In the following chapter growing continues to loom large. The Caterpillar tells Alice to recite ‘You are old, Father William’. In Southey’s original, Father William claims he is ‘hale’ and ‘hearty’ due to the virtues and piety of his youth. This didactic message may reassure Alice’s fear of growing older, if only she could recall it, but she can’t. Instead, in Carroll’s rehashing, comes a riotous exaggeration in which the ‘comforts’ of old age are exaggerated to the absurd. Carroll’s retains the theme and form of the original (age discussed via an exchange between the old and young), but Father William is in many ways the opposite of Southey’s old man. His impulsive attitude shares Wonderland’s immediacy, valuing the now over the future.
'Alice's Adventures Under Ground', the original manuscript version of Alice's Adventures in Wonderland
“You are old, father William," the young man said,
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“And your hair is exceedingly white:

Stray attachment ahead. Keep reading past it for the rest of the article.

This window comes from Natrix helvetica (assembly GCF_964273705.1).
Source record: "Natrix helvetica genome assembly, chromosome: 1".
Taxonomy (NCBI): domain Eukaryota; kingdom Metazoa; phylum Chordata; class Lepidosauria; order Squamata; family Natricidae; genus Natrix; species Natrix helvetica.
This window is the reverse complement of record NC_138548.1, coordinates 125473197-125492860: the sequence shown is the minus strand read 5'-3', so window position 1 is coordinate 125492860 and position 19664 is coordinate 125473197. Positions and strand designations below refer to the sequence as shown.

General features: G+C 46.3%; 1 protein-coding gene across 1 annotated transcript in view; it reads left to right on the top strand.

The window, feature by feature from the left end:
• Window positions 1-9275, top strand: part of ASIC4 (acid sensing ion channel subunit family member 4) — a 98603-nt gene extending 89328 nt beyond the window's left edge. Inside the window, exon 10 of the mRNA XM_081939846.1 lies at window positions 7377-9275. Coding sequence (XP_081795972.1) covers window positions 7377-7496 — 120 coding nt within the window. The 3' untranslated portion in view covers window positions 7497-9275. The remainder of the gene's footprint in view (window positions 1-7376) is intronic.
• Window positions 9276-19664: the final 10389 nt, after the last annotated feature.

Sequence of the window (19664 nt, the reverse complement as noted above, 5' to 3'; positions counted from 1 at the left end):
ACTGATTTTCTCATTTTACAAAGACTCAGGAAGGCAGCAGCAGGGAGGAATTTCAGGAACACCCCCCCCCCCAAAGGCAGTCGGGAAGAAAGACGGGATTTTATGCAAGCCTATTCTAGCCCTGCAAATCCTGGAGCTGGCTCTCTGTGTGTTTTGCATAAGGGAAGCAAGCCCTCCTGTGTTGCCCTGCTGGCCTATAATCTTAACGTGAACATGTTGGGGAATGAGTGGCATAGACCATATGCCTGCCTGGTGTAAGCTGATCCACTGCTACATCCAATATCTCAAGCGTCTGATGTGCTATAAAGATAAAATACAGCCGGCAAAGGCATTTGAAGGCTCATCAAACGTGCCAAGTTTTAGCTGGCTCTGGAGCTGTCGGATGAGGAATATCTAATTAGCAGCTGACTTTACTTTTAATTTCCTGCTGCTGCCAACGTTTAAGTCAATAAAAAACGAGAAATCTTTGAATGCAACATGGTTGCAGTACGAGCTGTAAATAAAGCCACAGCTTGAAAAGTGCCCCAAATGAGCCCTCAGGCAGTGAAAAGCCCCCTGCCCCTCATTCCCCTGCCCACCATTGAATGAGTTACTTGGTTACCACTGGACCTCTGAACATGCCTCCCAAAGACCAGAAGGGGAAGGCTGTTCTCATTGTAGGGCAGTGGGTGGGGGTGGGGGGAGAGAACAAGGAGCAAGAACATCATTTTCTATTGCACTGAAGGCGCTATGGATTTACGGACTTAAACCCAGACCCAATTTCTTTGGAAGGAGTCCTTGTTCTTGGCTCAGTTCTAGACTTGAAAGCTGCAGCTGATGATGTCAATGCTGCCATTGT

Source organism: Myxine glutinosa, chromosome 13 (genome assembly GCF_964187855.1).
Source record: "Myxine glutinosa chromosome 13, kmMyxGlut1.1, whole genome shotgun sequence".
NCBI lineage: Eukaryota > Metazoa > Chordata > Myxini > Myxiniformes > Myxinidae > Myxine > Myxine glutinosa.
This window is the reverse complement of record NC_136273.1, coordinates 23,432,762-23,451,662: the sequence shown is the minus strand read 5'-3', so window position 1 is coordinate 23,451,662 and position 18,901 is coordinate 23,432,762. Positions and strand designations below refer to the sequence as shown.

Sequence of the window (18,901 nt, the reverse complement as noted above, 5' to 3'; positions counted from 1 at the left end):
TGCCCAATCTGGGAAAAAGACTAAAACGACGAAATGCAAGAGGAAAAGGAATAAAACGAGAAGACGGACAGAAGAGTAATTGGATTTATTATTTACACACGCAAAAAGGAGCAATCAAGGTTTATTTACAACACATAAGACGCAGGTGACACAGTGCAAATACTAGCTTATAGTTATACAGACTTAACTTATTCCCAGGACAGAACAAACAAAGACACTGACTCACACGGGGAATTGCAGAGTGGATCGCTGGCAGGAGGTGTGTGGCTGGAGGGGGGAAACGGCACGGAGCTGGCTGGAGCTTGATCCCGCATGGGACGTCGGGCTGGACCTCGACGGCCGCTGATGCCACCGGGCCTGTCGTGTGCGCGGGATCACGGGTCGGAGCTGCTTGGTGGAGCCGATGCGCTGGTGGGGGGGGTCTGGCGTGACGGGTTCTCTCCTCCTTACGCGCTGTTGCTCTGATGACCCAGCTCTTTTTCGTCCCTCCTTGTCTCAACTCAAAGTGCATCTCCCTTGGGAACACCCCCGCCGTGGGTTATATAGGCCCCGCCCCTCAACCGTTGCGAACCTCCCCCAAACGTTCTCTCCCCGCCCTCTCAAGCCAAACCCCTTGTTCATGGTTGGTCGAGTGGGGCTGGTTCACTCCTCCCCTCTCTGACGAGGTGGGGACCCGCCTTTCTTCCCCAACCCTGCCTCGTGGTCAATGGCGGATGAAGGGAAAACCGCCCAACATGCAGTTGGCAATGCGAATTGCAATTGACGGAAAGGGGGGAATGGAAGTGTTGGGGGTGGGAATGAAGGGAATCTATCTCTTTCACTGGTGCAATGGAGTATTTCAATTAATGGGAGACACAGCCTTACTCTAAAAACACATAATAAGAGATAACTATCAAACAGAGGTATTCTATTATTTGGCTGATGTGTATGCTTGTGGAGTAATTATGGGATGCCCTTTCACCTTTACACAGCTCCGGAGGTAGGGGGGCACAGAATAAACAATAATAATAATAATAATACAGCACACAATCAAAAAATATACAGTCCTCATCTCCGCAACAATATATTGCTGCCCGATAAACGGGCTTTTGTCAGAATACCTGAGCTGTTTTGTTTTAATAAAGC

And yet you incessantly stand on your head –
Do you think, at your age, it is right?"
Carroll drew four pictures to accompany the poem in his original text, Alice’s Adventures Underground. Each picture corresponds to Father William’s main actions in the poem: the headstand, the somersault, the eating of the goose and the balancing of the eel. The first illustration, shown here, visualises Father William’s absurd athleticism. In all of Carroll’s four drawings, Father William appears on the right and the young man on the left – an arrangement that has significance for the characters. Father William, on the right, can be seen as always ahead of his time. The young man is always behind in space and time, and therefore always at a disadvantage. This is emphasised by the expression of astonishment and dismay on his face.